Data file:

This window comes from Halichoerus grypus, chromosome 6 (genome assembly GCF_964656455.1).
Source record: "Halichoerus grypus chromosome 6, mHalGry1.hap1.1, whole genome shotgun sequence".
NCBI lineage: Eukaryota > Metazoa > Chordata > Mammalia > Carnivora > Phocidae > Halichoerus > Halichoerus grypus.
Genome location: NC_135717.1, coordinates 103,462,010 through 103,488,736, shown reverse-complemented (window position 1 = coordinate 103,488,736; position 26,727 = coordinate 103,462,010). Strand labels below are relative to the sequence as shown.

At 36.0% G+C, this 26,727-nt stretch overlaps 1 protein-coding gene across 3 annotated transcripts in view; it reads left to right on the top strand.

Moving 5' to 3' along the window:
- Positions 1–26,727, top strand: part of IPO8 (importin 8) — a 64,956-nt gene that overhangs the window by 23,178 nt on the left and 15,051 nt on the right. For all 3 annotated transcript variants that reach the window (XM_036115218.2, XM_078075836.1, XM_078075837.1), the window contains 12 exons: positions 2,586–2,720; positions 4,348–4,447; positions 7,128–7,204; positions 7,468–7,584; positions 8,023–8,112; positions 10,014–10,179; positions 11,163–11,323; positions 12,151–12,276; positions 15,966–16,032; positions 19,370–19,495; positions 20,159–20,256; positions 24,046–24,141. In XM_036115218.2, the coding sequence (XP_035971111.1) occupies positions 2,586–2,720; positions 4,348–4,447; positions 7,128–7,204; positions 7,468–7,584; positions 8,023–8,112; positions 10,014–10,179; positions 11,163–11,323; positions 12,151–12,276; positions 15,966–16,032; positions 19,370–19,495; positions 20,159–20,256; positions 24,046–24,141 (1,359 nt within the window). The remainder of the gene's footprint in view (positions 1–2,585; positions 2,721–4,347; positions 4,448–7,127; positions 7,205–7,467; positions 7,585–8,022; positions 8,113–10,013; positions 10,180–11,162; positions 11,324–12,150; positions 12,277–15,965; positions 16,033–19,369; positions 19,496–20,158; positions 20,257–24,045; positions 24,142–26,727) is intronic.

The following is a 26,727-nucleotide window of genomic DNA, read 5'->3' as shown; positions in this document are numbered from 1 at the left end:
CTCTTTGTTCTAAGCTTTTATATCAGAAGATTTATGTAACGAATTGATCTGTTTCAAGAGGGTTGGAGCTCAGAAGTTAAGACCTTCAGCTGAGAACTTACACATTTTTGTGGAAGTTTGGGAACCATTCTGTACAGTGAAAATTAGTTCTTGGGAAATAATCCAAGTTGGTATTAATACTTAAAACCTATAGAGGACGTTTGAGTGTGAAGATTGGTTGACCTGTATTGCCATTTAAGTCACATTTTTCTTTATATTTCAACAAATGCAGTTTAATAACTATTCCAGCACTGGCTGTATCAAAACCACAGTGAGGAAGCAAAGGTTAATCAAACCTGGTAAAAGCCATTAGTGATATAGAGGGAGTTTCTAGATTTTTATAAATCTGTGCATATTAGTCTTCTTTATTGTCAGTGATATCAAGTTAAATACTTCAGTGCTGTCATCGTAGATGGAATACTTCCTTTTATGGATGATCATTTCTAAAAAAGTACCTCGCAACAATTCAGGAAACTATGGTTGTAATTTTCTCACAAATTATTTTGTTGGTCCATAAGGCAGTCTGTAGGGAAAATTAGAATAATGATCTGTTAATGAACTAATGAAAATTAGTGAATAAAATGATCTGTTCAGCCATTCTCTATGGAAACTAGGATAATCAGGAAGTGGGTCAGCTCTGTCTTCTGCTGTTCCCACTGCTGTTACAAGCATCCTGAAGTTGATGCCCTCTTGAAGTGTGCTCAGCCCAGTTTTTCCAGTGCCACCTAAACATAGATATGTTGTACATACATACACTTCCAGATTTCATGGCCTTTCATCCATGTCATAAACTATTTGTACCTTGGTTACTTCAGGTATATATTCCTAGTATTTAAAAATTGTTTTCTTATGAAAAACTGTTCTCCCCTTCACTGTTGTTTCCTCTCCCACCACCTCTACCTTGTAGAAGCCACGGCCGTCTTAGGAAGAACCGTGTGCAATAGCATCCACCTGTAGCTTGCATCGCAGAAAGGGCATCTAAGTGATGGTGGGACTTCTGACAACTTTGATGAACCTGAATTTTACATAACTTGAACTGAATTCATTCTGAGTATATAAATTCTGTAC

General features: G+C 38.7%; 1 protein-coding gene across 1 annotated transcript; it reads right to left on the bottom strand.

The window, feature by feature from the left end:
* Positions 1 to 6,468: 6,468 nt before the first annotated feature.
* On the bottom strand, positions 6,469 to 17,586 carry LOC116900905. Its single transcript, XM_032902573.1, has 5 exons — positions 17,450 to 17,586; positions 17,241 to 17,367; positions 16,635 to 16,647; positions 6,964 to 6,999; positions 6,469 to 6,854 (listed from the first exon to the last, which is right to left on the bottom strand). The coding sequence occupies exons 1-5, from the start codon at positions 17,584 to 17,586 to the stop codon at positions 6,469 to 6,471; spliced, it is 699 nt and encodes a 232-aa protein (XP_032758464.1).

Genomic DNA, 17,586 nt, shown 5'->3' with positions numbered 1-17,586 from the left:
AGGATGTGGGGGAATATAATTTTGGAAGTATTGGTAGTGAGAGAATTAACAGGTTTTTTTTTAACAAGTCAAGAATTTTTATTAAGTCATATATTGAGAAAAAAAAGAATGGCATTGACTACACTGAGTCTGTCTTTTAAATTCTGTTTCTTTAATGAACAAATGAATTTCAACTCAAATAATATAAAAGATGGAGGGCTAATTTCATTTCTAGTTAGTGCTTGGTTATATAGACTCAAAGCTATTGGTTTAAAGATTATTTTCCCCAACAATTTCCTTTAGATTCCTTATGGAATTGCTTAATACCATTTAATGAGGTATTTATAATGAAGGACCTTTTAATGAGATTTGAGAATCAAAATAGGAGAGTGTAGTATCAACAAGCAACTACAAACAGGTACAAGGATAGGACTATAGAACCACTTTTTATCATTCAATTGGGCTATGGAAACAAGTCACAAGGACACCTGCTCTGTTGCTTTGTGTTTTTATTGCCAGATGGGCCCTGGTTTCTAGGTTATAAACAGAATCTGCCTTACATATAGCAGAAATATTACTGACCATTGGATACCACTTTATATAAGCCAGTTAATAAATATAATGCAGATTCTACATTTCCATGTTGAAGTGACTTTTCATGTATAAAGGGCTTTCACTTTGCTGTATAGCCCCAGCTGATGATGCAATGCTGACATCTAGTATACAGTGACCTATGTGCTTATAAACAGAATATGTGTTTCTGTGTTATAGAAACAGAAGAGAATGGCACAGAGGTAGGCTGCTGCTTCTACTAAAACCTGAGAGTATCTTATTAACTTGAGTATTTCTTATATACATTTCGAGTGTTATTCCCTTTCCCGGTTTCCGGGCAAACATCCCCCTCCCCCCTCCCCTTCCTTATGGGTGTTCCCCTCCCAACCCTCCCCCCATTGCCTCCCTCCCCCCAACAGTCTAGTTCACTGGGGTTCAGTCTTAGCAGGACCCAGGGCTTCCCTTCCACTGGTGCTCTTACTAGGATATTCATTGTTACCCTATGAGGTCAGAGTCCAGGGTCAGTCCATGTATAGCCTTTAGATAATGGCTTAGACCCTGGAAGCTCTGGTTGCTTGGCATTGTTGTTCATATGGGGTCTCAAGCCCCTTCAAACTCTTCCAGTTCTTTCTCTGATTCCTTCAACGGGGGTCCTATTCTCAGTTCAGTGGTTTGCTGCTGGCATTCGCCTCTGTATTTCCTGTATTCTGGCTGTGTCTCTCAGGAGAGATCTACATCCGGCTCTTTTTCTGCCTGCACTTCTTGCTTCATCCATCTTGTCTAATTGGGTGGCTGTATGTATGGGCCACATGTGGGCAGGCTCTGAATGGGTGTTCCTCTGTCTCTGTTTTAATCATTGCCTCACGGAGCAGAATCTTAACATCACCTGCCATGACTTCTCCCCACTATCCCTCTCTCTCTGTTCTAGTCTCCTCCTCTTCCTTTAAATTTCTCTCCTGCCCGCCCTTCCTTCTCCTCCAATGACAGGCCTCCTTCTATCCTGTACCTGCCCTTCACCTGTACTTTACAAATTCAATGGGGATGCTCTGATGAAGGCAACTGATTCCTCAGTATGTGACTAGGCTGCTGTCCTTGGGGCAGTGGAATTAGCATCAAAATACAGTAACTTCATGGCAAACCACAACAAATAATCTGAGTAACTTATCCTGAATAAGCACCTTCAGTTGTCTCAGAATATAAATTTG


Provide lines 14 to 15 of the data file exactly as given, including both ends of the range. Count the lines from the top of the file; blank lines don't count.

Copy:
Genomic DNA, 17,586 nt, shown 5'->3' with positions numbered 1-17,586 from the left:
AGGATGTGGGGGAATATAATTTTGGAAGTATTGGTAGTGAGAGAATTAACAGGTTTTTTTTTAACAAGTCAAGAATTTTTATTAAGTCATATATTGAGAAAAAAAAGAATGGCATTGACTACACTGAGTCTGTCTTTTAAATTCTGTTTCTTTAATGAACAAATGAATTTCAACTCAAATAATATAAAAGATGGAGGGCTAATTTCATTTCTAGTTAGTGCTTGGTTATATAGACTCAAAGCTATTGGTTTAAAGATTATTTTCCCCAACAATTTCCTTTAGATTCCTTATGGAATTGCTTAATACCATTTAATGAGGTATTTATAATGAAGGACCTTTTAATGAGATTTGAGAATCAAAATAGGAGAGTGTAGTATCAACAAGCAACTACAAACAGGTACAAGGATAGGACTATAGAACCACTTTTTATCATTCAATTGGGCTATGGAAACAAGTCACAAGGACACCTGCTCTGTTGCTTTGTGTTTTTATTGCCAGATGGGCCCTGGTTTCTAGGTTATAAACAGAATCTGCCTTACATATAGCAGAAATATTACTGACCATTGGATACCACTTTATATAAGCCAGTTAATAAATATAATGCAGATTCTACATTTCCATGTTGAAGTGACTTTTCATGTATAAAGGGCTTTCACTTTGCTGTATAGCCCCAGCTGATGATGCAATGCTGACATCTAGTATACAGTGACCTATGTGCTTATAAACAGAATATGTGTTTCTGTGTTATAGAAACAGAAGAGAATGGCACAGAGGTAGGCTGCTGCTTCTACTAAAACCTGAGAGTATCTTATTAACTTGAGTATTTCTTATATACATTTCGAGTGTTATTCCCTTTCCCGGTTTCCGGGCAAACATCCCCCTCCCCCCTCCCCTTCCTTATGGGTGTTCCCCTCCCAACCCTCCCCCCATTGCCTCCCTCCCCCCAACAGTCTAGTTCACTGGGGTTCAGTCTTAGCAGGACCCAGGGCTTCCCTTCCACTGGTGCTCTTACTAGGATATTCATTGTTACCCTATGAGGTCAGAGTCCAGGGTCAGTCCATGTATAGCCTTTAGATAATGGCTTAGACCCTGGAAGCTCTGGTTGCTTGGCATTGTTGTTCATATGGGGTCTCAAGCCCCTTCAAACTCTTCCAGTTCTTTCTCTGATTCCTTCAACGGGGGTCCTATTCTCAGTTCAGTGGTTTGCTGCTGGCATTCGCCTCTGTATTTCCTGTATTCTGGCTGTGTCTCTCAGGAGAGATCTACATCCGGCTCTTTTTCTGCCTGCACTTCTTGCTTCATCCATCTTGTCTAATTGGGTGGCTGTATGTATGGGCCACATGTGGGCAGGCTCTGAATGGGTGTTCCTCTGTCTCTGTTTTAATCATTGCCTCACGGAGCAGAATCTTAACATCACCTGCCATGACTTCTCCCCACTATCCCTCTCTCTCTGTTCTAGTCTCCTCCTCTTCCTTTAAATTTCTCTCCTGCCCGCCCTTCCTTCTCCTCCAATGACAGGCCTCCTTCTATCCTGTACCTGCCCTTCACCTGTACTTTACAAATTCAATGGGGATGCTCTGATGAAGGCAACTGATTCCTCAGTATGTGACTAGGCTGCTGTCCTTGGGGCAGTGGAATTAGCATCAAAATACAGTAACTTCATGGCAAACCACAACAAATAATCTGAGTAACTTATCCTGAATAAGCACCTTCAGTTGTCTCAGAATATAAATTTG